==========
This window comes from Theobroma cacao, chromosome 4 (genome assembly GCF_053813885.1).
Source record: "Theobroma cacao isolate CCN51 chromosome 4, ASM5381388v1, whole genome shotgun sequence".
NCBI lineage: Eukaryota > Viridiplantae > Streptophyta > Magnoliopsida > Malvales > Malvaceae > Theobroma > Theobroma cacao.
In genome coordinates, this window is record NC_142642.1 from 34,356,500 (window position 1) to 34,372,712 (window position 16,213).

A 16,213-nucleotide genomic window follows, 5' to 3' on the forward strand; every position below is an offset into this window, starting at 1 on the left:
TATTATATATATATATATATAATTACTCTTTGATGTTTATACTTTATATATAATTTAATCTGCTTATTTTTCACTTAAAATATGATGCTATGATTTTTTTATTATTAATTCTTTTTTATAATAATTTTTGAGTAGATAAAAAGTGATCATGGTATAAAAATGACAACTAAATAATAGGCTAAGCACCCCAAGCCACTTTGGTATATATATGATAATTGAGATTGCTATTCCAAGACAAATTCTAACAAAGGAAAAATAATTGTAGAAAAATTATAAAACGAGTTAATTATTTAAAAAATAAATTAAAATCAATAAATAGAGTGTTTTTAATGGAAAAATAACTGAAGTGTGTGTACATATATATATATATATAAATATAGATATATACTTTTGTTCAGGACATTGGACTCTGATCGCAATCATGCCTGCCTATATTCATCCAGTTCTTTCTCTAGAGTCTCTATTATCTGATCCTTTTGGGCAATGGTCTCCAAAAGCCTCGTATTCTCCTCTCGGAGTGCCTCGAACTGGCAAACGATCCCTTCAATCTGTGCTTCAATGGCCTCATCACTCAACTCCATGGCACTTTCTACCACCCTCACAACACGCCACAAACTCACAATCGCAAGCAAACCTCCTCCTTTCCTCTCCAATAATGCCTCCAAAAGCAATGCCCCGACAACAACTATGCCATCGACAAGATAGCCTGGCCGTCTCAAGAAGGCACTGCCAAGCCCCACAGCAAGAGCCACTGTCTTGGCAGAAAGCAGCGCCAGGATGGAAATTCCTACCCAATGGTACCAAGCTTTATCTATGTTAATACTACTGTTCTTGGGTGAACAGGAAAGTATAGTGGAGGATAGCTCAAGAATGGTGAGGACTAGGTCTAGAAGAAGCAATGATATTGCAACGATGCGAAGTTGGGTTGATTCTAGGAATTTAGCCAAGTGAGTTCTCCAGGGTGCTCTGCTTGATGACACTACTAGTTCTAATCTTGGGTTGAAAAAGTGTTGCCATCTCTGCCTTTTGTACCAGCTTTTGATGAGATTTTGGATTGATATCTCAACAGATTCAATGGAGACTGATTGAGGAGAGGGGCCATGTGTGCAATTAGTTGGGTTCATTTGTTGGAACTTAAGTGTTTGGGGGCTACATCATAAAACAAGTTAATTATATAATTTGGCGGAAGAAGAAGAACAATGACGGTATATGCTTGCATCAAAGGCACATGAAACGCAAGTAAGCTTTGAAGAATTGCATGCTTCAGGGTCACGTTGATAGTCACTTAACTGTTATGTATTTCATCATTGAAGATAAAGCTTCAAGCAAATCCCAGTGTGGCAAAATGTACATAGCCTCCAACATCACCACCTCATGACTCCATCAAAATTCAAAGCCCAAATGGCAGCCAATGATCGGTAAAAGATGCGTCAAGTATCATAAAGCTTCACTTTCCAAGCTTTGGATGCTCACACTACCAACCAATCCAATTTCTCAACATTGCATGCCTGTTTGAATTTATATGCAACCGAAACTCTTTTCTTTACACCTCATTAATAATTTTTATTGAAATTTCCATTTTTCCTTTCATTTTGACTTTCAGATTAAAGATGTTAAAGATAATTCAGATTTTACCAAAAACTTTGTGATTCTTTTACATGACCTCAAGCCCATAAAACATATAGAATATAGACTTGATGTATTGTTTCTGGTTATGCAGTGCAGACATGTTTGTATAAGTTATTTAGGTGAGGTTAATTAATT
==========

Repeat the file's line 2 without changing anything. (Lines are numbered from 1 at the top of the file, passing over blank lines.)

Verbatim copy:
Source record: "Theobroma cacao isolate CCN51 chromosome 4, ASM5381388v1, whole genome shotgun sequence".